It is too early to tell whether the anti-free trade rhetoric is primarily a bargaining ploy, but we believe it is a mistake to dismiss it. During the campaign, Mr. Trump vowed to declare China a currency manipulator and to impose heavy duties on imports from China, even though China has been trying to limit the RMB’s depreciation against the dollar. If so, the Chinese government can be expected to take strong counter measures, and financial markets would likely react negatively to the prospect of a looming trade war.
Another key risk is the likelihood of added pressures on the European Union and the euro. This past year, markets were able to shrug off the results of the British referendum to exit the EU and the rejection of political reforms in Italy that led to the ouster of Prime Minister Renzi. During the coming year, however, there are key elections in both France and Germany -- the two countries that are at the core of the EU. In France, Marine Le Pen has campaigned on France leaving the euro, and were she to score an upset victory the euro would likely come under intense pressure. In Germany, Chancellor Angela Merkel’s popularity has been hurt by concerns over immigration and terrorism, and there is risk the EU could lose its most powerful leader. Accordingly, the EU may face its toughest challenge yet.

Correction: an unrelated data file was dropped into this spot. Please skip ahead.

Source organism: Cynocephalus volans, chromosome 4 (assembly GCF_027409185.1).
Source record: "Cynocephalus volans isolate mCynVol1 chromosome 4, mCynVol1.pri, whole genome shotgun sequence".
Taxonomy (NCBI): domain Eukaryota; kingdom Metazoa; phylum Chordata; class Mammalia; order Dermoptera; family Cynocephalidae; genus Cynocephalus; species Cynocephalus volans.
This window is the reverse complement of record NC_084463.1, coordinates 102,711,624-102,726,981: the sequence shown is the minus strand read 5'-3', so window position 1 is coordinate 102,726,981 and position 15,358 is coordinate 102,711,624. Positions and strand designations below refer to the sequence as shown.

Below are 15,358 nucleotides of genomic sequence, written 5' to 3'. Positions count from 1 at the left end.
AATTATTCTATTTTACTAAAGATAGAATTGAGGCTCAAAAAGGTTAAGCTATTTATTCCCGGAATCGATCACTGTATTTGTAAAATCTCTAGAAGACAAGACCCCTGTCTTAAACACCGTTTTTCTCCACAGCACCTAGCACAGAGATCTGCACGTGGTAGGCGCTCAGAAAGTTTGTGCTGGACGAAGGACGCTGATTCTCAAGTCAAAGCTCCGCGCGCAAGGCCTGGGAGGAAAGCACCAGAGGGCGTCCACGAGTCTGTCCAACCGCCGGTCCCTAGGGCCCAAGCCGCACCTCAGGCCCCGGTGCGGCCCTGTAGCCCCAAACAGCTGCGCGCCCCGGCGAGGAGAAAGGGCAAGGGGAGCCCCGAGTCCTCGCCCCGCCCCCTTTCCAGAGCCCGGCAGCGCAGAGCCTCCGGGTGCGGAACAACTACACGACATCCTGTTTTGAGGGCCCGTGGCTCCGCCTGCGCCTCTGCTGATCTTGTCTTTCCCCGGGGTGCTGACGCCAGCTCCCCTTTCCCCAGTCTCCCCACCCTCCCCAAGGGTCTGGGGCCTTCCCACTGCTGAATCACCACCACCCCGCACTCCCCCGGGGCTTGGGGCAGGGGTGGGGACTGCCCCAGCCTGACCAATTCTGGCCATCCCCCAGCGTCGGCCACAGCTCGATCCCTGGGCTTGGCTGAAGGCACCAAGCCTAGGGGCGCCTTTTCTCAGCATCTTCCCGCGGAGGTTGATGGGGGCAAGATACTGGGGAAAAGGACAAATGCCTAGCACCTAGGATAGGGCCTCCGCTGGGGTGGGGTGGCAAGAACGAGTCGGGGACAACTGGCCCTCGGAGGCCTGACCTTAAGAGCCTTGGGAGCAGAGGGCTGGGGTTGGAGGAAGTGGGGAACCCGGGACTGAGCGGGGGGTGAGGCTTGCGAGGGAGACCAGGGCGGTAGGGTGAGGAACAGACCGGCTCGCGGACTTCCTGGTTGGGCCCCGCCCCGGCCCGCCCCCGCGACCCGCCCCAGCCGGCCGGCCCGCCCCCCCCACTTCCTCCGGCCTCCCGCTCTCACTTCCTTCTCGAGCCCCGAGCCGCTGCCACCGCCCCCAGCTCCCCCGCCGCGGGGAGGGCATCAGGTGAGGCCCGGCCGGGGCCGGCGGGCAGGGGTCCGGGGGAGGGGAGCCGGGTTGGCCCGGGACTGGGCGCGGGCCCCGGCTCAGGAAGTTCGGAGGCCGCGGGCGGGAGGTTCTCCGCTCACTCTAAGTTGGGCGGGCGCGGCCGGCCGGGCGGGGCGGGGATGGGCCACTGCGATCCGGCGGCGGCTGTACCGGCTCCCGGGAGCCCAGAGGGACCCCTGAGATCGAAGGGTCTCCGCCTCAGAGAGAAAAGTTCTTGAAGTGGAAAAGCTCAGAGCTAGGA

In sum, U.S. equities, bond yields and the dollar have all surged since the November 8 election amid expectations that President-elect Trump will pursue a pro-growth strategy. While there are valid reasons for expecting the economy to accelerate in the next year or two, there are also considerable risks that need to be weighed. They include: (i) the possibility the economy fails to meet high expectations, (ii) the prospect for outsized budget and trade deficits in the next few years, and (iii) the increased possibility of a trade war with China and a further weakening of the European Union.
Weighing these considerations, we are positioning bond portfolios for a further, albeit more gradual, rise in bond yields in the coming year. We are also maintaining an overweight position in credit risk – both investment grade and high yield – as the likelihood of recession is low. By comparison, the outlook for the stock market is mixed. Stronger growth would lift corporate profits, which had stagnated until the second half of 2016. However, valuations are somewhat stretched and rising interest rates and a strong dollar would be impediments. The clearer call, in our view, is that rotation away from utilities and other high dividend-paying stocks is likely to continue.
1See article by Greg Ip., “Export-Friendly U.S. Tax Revamp Risks Cool Reception at WTO,” Wall Street Journal, December 21, 2016.
2Navarro, Peter. The Coming China Wars: Where They Will Be Fought and How They Can be Won. Upper Saddle River, NJ: Financial Times, 2007. Print.